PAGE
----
U.S. court renews surveillance program exposed by Snowden

WASHINGTON Sat Jul 20, 2013 12:10pm IST

A picture of Edward Snowden, a contractor at the National Security Agency (NSA), is seen on a computer screen displaying a page of a Chinese news website, in Beijing in this June 13, 2013 photo illustration. REUTERS/Jason Lee/Files

A picture of Edward Snowden, a contractor at the National Security Agency (NSA), is seen on a computer screen displaying a page of a Chinese news website, in Beijing in this June 13, 2013 photo illustration.

Credit: Reuters/Jason Lee/Files

Related Topics

Stocks

   

WASHINGTON (Reuters) - The U.S. government said on Friday a secret court that oversees intelligence activities granted its request to continue a telephone surveillance program - one of the two data collection efforts leaked by former security contractor Edward Snowden.

The Office of the Director of National Intelligence, or ODNI, said its authority to maintain the program expired on Friday and that the government sought and received a renewal from the Foreign Intelligence Surveillance Act court.

The ODNI said in a statement it was disclosing the renewal as part of an effort at greater transparency following Snowden's disclosure of the telephone data collection and email surveillance programs.

A top official said earlier on Friday that intelligence officials were working to declassify information on the programs that Snowden had already partially disclosed.

Robert Litt, general counsel of ODNI, said he was optimistic the intelligence community could make "a lot of progress" in declassifying the information.

U.S. officials faced a public uproar after Snowden began leaking classified information about telephone and email collection programs. Intelligence officials have been pushing to justify the programs as legal, particularly under the Foreign Intelligence Surveillance Act, or FISA, which requires a secret court to approve the programs.

The Foreign Intelligence Surveillance Court sided on Monday with Yahoo Inc (YHOO.O) and ordered the Obama administration to declassify and publish a 2008 court decision justifying Prism, the data collection program revealed last month by Snowden.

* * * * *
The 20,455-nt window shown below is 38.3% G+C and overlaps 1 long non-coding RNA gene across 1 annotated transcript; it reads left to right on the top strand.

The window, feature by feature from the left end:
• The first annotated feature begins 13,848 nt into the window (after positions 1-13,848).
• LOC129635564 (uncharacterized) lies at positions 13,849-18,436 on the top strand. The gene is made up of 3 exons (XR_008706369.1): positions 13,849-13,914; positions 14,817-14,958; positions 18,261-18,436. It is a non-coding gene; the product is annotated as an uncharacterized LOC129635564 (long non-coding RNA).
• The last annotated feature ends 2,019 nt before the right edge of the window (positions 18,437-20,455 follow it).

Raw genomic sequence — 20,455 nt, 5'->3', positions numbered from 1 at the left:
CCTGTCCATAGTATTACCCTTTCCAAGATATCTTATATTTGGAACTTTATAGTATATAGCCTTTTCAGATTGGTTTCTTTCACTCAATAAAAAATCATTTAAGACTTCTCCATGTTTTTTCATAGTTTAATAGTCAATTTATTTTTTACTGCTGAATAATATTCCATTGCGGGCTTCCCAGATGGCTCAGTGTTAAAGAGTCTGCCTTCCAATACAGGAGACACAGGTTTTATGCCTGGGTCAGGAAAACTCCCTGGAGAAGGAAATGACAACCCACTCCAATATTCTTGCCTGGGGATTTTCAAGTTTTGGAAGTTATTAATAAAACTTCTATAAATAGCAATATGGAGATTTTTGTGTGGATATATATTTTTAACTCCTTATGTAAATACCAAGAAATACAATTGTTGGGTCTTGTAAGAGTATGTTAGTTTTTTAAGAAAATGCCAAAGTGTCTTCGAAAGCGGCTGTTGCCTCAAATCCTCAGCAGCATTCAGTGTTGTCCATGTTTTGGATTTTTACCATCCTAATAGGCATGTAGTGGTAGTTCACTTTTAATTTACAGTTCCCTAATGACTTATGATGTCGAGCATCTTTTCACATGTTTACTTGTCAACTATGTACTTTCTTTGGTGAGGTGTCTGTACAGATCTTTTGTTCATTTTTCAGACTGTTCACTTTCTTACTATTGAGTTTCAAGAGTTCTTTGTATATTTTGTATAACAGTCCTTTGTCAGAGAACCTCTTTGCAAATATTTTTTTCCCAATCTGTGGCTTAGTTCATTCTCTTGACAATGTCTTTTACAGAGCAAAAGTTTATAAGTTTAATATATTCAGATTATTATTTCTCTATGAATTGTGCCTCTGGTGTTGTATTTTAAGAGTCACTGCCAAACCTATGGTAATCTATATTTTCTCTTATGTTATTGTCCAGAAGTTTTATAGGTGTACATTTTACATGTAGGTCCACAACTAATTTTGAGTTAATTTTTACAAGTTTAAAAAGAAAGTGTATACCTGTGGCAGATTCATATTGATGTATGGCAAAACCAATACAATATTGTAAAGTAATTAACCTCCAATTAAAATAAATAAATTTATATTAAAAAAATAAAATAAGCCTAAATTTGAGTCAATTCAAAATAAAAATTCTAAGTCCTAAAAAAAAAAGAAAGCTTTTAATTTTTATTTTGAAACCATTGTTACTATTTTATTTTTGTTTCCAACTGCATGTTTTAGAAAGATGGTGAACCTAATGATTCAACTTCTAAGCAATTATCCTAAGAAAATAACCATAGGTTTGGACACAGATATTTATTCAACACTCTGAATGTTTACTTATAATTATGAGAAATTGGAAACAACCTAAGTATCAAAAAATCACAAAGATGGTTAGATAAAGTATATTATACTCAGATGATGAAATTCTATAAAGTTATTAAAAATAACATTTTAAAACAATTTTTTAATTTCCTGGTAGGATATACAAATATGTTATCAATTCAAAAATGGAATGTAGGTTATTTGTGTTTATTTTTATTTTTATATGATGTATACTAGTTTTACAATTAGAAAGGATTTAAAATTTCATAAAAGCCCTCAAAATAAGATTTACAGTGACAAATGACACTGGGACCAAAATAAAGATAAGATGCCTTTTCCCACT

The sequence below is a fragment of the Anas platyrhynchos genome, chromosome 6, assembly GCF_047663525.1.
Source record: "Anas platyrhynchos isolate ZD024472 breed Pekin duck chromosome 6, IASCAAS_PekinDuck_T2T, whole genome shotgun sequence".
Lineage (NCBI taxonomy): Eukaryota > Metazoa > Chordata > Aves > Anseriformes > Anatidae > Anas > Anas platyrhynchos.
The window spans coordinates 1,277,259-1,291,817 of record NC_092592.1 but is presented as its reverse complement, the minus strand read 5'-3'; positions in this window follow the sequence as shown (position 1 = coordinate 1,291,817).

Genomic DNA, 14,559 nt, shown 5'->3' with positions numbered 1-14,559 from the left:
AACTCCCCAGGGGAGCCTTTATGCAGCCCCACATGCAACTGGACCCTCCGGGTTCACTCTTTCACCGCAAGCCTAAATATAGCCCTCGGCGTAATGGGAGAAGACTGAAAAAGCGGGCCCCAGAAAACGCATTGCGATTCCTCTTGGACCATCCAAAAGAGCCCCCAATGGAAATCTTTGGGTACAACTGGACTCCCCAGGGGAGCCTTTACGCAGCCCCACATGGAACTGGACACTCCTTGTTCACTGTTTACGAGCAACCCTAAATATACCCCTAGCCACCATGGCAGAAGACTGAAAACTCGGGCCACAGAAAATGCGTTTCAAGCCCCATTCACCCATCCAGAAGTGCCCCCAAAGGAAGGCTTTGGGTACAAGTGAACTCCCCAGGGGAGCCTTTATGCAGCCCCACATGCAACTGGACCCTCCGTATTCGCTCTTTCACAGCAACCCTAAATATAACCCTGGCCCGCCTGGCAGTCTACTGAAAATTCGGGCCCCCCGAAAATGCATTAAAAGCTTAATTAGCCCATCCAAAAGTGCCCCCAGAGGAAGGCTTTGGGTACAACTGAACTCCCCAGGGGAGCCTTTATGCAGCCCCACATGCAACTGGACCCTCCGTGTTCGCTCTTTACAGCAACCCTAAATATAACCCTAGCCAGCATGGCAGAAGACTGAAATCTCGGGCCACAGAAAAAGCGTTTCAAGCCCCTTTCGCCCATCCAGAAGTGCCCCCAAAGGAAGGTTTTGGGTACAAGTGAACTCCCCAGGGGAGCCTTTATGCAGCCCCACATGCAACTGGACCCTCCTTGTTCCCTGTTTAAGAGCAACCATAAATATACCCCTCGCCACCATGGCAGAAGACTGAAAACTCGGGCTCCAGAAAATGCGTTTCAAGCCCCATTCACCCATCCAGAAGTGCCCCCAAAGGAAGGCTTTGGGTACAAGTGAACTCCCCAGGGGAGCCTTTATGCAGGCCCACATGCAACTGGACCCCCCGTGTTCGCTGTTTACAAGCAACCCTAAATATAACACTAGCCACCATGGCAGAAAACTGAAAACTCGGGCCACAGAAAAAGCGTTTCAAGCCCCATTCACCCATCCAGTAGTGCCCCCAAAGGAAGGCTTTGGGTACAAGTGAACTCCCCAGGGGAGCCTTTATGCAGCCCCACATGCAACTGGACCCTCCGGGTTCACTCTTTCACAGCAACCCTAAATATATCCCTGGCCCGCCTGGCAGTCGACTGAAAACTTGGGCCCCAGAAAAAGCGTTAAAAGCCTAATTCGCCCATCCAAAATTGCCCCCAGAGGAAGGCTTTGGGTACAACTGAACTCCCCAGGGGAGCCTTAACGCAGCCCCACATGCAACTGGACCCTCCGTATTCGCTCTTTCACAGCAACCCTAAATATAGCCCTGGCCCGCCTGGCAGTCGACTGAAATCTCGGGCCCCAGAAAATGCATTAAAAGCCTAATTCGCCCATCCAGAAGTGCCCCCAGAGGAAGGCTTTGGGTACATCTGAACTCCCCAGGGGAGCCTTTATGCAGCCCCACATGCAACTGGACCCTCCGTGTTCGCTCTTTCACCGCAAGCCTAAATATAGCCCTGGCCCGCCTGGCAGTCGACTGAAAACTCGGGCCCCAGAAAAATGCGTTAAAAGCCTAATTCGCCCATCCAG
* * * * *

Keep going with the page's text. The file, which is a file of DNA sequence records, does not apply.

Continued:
The ruling could offer a rare glimpse into how the government has legally justified its spy agencies' data collection programs under FISA.

"One of the hurdles to declassification earlier was that the existence of the programs was classified," Litt said in response to questions after a speech at the Brookings Institution. "It's very hard to think about releasing the opinion that says a particular program is legal if you're not going to disclose what the program is. Now that the program has been declassified, we're going back and we're looking at these opinions."

Litt said intelligence officials were looking across the spectrum of its activities to see what could be declassified.

"We're trying to prioritize things that we think are of the greatest public interest," he said. "The highest priority is getting out fuller information about the programs about which partial information is already out."

The 2008 ruling mentioned by the Foreign Intelligence Surveillance Court stemmed from Yahoo's challenge of the legality of broad, warrantless surveillance programs like Prism.

A number of major U.S. Internet companies, including Microsoft (MSFT.O), Google (GOOG.O) and Facebook (FB.O), have asked the government for permission to disclose the number of national security-related user data requests they receive.

Snowden, who faces espionage charges for releasing the classified information, has been holed up at a Moscow airport for three weeks trying to avoid prosecution. This week, he sought temporary asylum in Russia.

(Reporting by Deborah Charles; Editing by Peter Cooney)

FILED UNDER:
Comments (0)
This discussion is now closed. We welcome comments on our articles for a limited period after their publication.

  • Most Popular
  • Most Shared

Market Eye

REUTERS SHOWCASE

Bullish on Equities

Bullish on Equities

Bullish on Indian equities, but gains seen 'less sharp'- Goldman Sachs  Full Article 

Streamlining Operations

Jet Streamlines

Jet Airways chairman says looking to restructure debts, talking to bankers  Full Article 

Political Economy

Political Economy

Analysis - Watch what markets don't do as world politics turns nasty   Full Article 

Photo

Honda's India Thrust

Honda's India unit to account for 25 pct of Asia Pacific sales by March 2017 - exec   Full Article 

Short of Expectations

Short of Expectations

Apple revenue lags Street's view despite strong China growth  Full Article 

Mircosoft Results

Microsoft Results

Microsoft revenue rises, profit falls as Nokia absorbed  Full Article 

Relief For Sahara

Relief For Sahara

Supreme Court could allow Sahara boss to conduct asset sale talks, company says.  Full Article 

Photo

Food Scandal

Five held in China food scandal probe, including head of Shanghai Husi Food   Full Article 

Reuters India Mobile

Reuters India Mobile

Get the latest news on the go. Visit Reuters India on your mobile device.  Full Coverage